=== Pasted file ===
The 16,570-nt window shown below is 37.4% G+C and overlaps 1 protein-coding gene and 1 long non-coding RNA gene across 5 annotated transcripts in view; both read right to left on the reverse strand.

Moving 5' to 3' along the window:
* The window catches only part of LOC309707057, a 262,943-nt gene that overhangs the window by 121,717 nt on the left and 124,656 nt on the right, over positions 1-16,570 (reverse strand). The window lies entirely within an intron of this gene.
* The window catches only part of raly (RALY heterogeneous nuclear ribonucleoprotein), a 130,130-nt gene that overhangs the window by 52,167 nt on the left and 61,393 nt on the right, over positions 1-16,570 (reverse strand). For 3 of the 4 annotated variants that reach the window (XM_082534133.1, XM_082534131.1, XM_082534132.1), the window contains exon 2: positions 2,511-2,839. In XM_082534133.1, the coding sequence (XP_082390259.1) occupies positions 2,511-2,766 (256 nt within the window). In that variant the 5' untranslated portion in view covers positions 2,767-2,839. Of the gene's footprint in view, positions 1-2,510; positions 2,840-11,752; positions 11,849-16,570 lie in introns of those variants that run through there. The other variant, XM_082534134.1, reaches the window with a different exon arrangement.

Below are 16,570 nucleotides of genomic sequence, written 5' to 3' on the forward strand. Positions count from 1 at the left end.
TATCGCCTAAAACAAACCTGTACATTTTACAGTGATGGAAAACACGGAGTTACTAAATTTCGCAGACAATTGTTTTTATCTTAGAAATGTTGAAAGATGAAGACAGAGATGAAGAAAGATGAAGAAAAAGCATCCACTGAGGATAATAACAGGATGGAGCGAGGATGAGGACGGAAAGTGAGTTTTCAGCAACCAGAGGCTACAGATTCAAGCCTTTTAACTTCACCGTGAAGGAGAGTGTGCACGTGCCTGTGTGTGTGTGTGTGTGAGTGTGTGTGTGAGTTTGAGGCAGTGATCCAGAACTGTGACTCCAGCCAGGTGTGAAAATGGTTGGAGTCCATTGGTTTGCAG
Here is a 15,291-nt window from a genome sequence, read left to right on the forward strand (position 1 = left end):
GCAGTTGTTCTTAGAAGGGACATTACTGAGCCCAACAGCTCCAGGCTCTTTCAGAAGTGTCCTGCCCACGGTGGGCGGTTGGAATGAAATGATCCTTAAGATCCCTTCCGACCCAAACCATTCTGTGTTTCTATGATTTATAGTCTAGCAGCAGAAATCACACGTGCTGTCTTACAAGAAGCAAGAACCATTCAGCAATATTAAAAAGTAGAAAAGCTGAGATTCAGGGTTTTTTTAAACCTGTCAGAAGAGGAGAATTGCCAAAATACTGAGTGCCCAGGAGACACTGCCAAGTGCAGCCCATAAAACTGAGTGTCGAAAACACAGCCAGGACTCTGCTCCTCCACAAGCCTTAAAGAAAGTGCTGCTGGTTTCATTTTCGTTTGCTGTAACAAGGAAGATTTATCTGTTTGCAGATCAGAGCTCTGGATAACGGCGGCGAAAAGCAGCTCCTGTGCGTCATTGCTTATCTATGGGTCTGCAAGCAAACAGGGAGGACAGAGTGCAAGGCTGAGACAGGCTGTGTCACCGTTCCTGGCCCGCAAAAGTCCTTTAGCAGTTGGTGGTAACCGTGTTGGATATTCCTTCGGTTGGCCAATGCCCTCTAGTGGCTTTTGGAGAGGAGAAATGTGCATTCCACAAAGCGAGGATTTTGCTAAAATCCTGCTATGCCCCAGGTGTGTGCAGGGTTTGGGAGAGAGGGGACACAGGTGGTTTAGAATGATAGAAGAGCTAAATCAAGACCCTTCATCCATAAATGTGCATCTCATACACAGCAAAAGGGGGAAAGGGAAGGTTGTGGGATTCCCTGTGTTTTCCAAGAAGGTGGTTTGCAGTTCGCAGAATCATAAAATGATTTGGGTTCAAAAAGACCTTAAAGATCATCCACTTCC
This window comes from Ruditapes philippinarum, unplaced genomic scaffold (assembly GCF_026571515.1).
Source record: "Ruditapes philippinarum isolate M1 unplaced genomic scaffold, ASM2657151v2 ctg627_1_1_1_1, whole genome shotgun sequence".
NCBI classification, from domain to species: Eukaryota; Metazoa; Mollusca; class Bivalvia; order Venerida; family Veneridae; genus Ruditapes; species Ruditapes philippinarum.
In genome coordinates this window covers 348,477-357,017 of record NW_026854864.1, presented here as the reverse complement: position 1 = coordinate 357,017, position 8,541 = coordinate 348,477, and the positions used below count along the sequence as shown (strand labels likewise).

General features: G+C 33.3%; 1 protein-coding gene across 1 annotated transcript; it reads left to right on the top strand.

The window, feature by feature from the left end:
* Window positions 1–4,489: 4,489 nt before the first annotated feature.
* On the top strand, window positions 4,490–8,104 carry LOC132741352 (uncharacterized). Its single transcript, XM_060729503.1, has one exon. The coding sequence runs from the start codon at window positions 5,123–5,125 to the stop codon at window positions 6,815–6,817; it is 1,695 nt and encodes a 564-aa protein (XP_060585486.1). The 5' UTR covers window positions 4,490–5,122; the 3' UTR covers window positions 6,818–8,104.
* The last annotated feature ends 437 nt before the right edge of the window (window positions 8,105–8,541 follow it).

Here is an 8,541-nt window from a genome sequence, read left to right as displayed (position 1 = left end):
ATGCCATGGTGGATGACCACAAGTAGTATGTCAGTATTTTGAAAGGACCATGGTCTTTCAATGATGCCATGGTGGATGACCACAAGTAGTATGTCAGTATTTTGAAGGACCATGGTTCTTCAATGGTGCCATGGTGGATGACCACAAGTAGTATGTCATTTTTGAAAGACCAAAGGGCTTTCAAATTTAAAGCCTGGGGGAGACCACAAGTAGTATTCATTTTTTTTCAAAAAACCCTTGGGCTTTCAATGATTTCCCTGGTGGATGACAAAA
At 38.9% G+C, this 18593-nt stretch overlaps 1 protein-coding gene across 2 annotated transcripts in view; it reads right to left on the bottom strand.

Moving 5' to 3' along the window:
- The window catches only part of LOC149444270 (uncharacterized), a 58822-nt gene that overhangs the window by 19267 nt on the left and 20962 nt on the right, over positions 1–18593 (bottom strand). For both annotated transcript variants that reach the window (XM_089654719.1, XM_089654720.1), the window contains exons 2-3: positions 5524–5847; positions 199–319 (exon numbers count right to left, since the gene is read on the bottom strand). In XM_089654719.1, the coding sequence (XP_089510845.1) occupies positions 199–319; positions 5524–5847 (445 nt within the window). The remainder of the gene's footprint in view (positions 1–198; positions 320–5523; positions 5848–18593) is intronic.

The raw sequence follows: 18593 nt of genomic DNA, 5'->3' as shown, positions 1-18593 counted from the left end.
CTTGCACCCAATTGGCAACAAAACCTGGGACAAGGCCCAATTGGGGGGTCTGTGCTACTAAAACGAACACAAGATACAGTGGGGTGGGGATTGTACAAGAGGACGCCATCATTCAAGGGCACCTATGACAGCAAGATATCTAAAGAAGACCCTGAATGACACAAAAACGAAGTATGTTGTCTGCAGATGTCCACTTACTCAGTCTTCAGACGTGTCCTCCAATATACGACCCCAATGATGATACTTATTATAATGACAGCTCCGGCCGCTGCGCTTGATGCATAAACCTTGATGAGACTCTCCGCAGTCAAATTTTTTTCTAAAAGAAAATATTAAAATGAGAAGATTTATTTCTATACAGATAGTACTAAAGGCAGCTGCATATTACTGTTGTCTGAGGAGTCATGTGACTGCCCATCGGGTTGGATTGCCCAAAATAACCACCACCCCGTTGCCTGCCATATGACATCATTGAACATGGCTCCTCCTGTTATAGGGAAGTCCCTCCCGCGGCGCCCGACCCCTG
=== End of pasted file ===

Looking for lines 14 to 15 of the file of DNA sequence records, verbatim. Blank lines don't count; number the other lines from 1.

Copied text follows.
The window, feature by feature from the left end:
* Window positions 1–4,489: 4,489 nt before the first annotated feature.